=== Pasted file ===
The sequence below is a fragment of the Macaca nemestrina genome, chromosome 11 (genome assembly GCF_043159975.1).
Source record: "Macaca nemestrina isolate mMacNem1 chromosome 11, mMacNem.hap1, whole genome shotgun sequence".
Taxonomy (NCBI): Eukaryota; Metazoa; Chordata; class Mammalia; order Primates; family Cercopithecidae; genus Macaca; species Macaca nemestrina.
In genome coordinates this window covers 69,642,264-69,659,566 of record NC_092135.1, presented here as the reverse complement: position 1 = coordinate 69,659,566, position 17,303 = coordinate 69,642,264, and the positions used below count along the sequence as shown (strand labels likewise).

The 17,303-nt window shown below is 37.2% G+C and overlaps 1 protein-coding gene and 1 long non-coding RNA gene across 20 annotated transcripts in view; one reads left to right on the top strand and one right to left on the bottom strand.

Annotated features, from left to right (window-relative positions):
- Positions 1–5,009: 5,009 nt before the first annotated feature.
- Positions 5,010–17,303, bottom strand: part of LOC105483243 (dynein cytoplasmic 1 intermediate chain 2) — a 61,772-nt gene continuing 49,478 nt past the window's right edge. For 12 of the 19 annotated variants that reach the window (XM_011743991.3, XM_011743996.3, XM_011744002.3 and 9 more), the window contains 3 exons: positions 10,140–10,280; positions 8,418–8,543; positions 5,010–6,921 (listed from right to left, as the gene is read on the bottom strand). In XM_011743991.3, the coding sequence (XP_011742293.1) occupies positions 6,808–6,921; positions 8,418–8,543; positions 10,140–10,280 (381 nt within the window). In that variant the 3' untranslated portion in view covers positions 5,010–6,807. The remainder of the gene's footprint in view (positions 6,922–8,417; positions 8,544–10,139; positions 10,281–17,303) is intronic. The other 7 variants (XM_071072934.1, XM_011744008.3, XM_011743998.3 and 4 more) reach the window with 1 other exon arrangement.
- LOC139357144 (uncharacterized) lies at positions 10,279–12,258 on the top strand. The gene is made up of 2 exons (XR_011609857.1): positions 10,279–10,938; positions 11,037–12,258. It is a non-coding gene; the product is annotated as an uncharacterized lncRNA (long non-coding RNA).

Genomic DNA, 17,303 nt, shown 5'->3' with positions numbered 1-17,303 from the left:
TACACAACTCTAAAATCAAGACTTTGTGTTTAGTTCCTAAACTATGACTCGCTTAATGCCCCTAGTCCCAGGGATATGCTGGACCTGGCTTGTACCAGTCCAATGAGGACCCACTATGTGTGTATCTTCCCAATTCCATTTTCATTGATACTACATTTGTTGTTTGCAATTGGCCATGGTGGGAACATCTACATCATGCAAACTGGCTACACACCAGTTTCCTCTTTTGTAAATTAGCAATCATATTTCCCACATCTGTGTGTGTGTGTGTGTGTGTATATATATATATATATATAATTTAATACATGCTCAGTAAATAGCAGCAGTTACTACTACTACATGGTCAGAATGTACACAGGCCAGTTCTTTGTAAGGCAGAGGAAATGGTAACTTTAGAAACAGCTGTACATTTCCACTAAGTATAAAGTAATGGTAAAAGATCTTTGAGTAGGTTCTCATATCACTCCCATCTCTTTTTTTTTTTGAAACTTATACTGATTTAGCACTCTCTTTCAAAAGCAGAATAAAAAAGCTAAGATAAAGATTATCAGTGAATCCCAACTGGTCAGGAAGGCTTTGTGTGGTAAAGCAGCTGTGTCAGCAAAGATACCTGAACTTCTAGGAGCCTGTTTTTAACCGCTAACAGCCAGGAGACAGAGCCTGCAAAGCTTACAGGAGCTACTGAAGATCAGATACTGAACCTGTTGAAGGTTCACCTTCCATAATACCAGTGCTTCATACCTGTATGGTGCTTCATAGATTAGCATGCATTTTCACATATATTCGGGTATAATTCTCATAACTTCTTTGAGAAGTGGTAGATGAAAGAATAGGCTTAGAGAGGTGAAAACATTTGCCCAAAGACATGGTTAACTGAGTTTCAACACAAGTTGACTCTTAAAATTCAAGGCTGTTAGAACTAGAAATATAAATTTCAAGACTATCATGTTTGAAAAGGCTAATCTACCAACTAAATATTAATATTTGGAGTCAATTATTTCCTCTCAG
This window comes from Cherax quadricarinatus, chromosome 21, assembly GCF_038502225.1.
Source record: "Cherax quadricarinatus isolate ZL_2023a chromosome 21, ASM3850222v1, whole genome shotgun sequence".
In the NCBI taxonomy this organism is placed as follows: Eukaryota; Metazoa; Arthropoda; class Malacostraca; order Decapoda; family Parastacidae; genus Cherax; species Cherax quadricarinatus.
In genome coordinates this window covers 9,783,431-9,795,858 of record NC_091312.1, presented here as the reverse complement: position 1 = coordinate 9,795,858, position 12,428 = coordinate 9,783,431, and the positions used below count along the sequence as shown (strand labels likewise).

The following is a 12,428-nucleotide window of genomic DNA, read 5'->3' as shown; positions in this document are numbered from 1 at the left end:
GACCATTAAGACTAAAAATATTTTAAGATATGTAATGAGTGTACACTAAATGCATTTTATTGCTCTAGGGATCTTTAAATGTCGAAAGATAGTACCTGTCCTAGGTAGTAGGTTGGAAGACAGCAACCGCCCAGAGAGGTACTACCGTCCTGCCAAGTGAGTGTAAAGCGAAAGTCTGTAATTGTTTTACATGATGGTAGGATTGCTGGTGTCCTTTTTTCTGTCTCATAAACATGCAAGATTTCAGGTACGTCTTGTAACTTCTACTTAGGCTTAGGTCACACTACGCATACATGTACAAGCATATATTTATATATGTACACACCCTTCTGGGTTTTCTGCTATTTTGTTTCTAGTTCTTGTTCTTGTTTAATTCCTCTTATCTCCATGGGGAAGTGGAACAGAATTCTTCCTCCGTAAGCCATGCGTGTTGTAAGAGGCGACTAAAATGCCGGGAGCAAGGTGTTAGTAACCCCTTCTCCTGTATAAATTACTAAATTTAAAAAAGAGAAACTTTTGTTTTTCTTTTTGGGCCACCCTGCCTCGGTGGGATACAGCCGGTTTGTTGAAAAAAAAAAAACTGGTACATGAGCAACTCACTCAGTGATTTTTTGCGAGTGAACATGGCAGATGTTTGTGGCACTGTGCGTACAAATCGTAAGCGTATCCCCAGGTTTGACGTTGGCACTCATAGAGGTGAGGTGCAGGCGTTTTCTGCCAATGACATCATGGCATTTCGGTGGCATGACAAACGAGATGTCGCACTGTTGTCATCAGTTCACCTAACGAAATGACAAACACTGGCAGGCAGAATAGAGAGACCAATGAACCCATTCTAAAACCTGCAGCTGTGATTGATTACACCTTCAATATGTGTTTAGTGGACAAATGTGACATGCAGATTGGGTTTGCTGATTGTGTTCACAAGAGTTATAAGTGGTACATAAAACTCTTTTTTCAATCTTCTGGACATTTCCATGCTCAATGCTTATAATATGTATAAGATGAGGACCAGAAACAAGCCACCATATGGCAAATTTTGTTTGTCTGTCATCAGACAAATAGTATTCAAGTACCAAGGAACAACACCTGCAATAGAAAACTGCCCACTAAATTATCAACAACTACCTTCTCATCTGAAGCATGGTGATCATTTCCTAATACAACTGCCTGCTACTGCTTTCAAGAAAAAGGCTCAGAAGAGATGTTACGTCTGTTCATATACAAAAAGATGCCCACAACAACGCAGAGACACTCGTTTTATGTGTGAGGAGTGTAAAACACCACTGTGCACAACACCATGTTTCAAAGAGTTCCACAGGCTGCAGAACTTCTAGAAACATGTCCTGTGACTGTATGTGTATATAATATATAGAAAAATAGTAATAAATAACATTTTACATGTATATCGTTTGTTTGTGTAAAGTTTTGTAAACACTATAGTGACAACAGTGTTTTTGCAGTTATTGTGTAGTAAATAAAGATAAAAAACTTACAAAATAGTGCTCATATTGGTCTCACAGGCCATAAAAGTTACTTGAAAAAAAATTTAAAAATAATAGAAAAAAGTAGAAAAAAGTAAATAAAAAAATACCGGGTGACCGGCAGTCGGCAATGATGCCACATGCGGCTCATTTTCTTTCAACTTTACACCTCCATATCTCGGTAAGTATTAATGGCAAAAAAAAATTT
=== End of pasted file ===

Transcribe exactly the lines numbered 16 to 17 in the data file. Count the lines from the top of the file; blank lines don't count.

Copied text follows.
The following is a 12,428-nucleotide window of genomic DNA, read 5'->3' as shown; positions in this document are numbered from 1 at the left end:
GACCATTAAGACTAAAAATATTTTAAGATATGTAATGAGTGTACACTAAATGCATTTTATTGCTCTAGGGATCTTTAAATGTCGAAAGATAGTACCTGTCCTAGGTAGTAGGTTGGAAGACAGCAACCGCCCAGAGAGGTACTACCGTCCTGCCAAGTGAGTGTAAAGCGAAAGTCTGTAATTGTTTTACATGATGGTAGGATTGCTGGTGTCCTTTTTTCTGTCTCATAAACATGCAAGATTTCAGGTACGTCTTGTAACTTCTACTTAGGCTTAGGTCACACTACGCATACATGTACAAGCATATATTTATATATGTACACACCCTTCTGGGTTTTCTGCTATTTTGTTTCTAGTTCTTGTTCTTGTTTAATTCCTCTTATCTCCATGGGGAAGTGGAACAGAATTCTTCCTCCGTAAGCCATGCGTGTTGTAAGAGGCGACTAAAATGCCGGGAGCAAGGTGTTAGTAACCCCTTCTCCTGTATAAATTACTAAATTTAAAAAAGAGAAACTTTTGTTTTTCTTTTTGGGCCACCCTGCCTCGGTGGGATACAGCCGGTTTGTTGAAAAAAAAAAAACTGGTACATGAGCAACTCACTCAGTGATTTTTTGCGAGTGAACATGGCAGATGTTTGTGGCACTGTGCGTACAAATCGTAAGCGTATCCCCAGGTTTGACGTTGGCACTCATAGAGGTGAGGTGCAGGCGTTTTCTGCCAATGACATCATGGCATTTCGGTGGCATGACAAACGAGATGTCGCACTGTTGTCATCAGTTCACCTAACGAAATGACAAACACTGGCAGGCAGAATAGAGAGACCAATGAACCCATTCTAAAACCTGCAGCTGTGATTGATTACACCTTCAATATGTGTTTAGTGGACAAATGTGACATGCAGATTGGGTTTGCTGATTGTGTTCACAAGAGTTATAAGTGGTACATAAAACTCTTTTTTCAATCTTCTGGACATTTCCATGCTCAATGCTTATAATATGTATAAGATGAGGACCAGAAACAAGCCACCATATGGCAAATTTTGTTTGTCTGTCATCAGACAAATAGTATTCAAGTACCAAGGAACAACACCTGCAATAGAAAACTGCCCACTAAATTATCAACAACTACCTTCTCATCTGAAGCATGGTGATCATTTCCTAATACAACTGCCTGCTACTGCTTTCAAGAAAAAGGCTCAGAAGAGATGTTACGTCTGTTCATATACAAAAAGATGCCCACAACAACGCAGAGACACTCGTTTTATGTGTGAGGAGTGTAAAACACCACTGTGCACAACACCATGTTTCAAAGAGTTCCACAGGCTGCAGAACTTCTAGAAACATGTCCTGTGACTGTATGTGTATATAATATATAGAAAAATAGTAATAAATAACATTTTACATGTATATCGTTTGTTTGTGTAAAGTTTTGTAAACACTATAGTGACAACAGTGTTTTTGCAGTTATTGTGTAGTAAATAAAGATAAAAAACTTACAAAATAGTGCTCATATTGGTCTCACAGGCCATAAAAGTTACTTGAAAAAAAATTTAAAAATAATAGAAAAAAGTAGAAAAAAGTAAATAAAAAAATACCGGGTGACCGGCAGTCGGCAATGATGCCACATGCGGCTCATTTTCTTTCAACTTTACACCTCCATATCTCGGTAAGTATTAATGGCAAAAAAAAATTT